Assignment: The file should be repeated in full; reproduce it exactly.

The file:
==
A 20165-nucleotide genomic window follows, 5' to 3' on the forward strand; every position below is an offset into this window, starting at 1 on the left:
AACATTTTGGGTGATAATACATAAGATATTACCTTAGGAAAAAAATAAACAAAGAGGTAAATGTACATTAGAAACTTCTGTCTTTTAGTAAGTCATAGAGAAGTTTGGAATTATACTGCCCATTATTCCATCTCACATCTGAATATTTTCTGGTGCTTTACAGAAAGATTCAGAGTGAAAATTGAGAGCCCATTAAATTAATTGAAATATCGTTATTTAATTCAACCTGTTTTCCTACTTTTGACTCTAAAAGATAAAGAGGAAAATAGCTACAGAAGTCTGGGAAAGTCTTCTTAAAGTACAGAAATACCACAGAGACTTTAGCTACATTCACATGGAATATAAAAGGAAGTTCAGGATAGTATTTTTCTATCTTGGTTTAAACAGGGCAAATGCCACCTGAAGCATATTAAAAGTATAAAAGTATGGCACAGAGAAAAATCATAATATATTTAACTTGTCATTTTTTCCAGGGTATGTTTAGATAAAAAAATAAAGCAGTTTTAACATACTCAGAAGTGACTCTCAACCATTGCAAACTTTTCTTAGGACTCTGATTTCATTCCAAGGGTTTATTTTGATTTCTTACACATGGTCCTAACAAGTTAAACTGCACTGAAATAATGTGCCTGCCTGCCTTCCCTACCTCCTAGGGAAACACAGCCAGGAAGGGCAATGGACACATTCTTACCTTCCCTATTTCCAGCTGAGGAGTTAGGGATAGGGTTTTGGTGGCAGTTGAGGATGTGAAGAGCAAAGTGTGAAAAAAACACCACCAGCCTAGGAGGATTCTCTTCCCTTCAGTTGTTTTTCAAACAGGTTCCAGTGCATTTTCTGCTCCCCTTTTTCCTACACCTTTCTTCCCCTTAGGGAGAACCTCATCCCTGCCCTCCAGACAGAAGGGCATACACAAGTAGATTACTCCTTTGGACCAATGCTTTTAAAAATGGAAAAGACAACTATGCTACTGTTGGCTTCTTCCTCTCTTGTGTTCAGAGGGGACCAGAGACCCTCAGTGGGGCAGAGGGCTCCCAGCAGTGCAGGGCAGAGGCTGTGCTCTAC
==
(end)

A 20165-nucleotide genomic window follows, 5' to 3' on the forward strand; every position below is an offset into this window, starting at 1 on the left:
AACATTTTGGGTGATAATACATAAGATATTACCTTAGGAAAAAAATAAACAAAGAGGTAAATGTACATTAGAAACTTCTGTCTTTTAGTAAGTCATAGAGAAGTTTGGAATTATACTGCCCATTATTCCATCTCACATCTGAATATTTTCTGGTGCTTTACAGAAAGATTCAGAGTGAAAATTGAGAGCCCATTAAATTAATTGAAATATCGTTATTTAATTCAACCTGTTTTCCTACTTTTGACTCTAAAAGATAAAGAGGAAAATAGCTACAGAAGTCTGGGAAAGTCTTCTTAAAGTACAGAAATACCACAGAGACTTTAGCTACATTCACATGGAATATAAAAGGAAGTTCAGGATAGTATTTTTCTATCTTGGTTTAAACAGGGCAAATGCCACCTGAAGCATATTAAAAGTATAAAAGTATGGCACAGAGAAAAATCATAATATATTTAACTTGTCATTTTTTCCAGGGTATGTTTAGATAAAAAAATAAAGCAGTTTTAACATACTCAGAAGTGACTCTCAACCATTGCAAACTTTTCTTAGGACTCTGATTTCATTCCAAGGGTTTATTTTGATTTCTTACACATGGTCCTAACAAGTTAAACTGCACTGAAATAATGTGCCTGCCTGCCTTCCCTACCTCCTAGGGAAACACAGCCAGGAAGGGCAATGGACACATTCTTACCTTCCCTATTTCCAGCTGAGGAGTTAGGGATAGGGTTTTGGTGGCAGTTGAGGATGTGAAGAGCAAAGTGTGAAAAAAACACCACCAGCCTAGGAGGATTCTCTTCCCTTCAGTTGTTTTTCAAACAGGTTCCAGTGCATTTTCTGCTCCCCTTTTTCCTACACCTTTCTTCCCCTTAGGGAGAACCTCATCCCTGCCCTCCAGACAGAAGGGCATACACAAGTAGATTACTCCTTTGGACCAATGCTTTTAAAAATGGAAAAGACAACTATGCTACTGTTGGCTTCTTCCTCTCTTGTGTTCAGAGGGGACCAGAGACCCTCAGTGGGGCAGAGGGCTCCCAGCAGTGCAGGGCAGAGGCTGTGCTCTAC